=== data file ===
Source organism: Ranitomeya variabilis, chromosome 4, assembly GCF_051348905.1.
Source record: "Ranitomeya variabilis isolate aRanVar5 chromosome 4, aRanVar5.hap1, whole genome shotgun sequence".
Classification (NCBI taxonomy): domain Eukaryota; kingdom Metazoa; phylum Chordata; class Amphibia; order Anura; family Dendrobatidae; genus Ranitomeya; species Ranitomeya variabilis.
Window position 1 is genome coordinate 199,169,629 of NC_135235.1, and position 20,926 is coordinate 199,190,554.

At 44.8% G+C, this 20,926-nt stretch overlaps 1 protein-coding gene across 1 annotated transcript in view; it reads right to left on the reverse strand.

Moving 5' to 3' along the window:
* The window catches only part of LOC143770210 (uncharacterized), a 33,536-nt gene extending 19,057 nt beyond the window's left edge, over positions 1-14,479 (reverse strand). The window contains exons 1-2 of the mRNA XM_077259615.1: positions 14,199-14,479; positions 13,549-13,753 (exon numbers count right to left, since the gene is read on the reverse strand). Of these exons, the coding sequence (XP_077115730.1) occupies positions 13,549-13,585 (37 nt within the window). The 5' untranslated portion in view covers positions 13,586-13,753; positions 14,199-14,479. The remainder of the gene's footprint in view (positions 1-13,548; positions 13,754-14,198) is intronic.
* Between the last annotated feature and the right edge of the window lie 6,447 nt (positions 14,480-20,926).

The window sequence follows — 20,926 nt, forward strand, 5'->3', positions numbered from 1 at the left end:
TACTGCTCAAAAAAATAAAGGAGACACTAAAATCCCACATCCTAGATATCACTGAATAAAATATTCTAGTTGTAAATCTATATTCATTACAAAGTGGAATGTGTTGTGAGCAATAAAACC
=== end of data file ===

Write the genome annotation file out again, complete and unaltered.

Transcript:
Source organism: Ranitomeya variabilis, chromosome 4, assembly GCF_051348905.1.
Source record: "Ranitomeya variabilis isolate aRanVar5 chromosome 4, aRanVar5.hap1, whole genome shotgun sequence".
Classification (NCBI taxonomy): domain Eukaryota; kingdom Metazoa; phylum Chordata; class Amphibia; order Anura; family Dendrobatidae; genus Ranitomeya; species Ranitomeya variabilis.
Window position 1 is genome coordinate 199,169,629 of NC_135235.1, and position 20,926 is coordinate 199,190,554.

At 44.8% G+C, this 20,926-nt stretch overlaps 1 protein-coding gene across 1 annotated transcript in view; it reads right to left on the reverse strand.

Moving 5' to 3' along the window:
* The window catches only part of LOC143770210 (uncharacterized), a 33,536-nt gene extending 19,057 nt beyond the window's left edge, over positions 1-14,479 (reverse strand). The window contains exons 1-2 of the mRNA XM_077259615.1: positions 14,199-14,479; positions 13,549-13,753 (exon numbers count right to left, since the gene is read on the reverse strand). Of these exons, the coding sequence (XP_077115730.1) occupies positions 13,549-13,585 (37 nt within the window). The 5' untranslated portion in view covers positions 13,586-13,753; positions 14,199-14,479. The remainder of the gene's footprint in view (positions 1-13,548; positions 13,754-14,198) is intronic.
* Between the last annotated feature and the right edge of the window lie 6,447 nt (positions 14,480-20,926).

The window sequence follows — 20,926 nt, forward strand, 5'->3', positions numbered from 1 at the left end:
TACTGCTCAAAAAAATAAAGGAGACACTAAAATCCCACATCCTAGATATCACTGAATAAAATATTCTAGTTGTAAATCTATATTCATTACAAAGTGGAATGTGTTGTGAGCAATAAAACC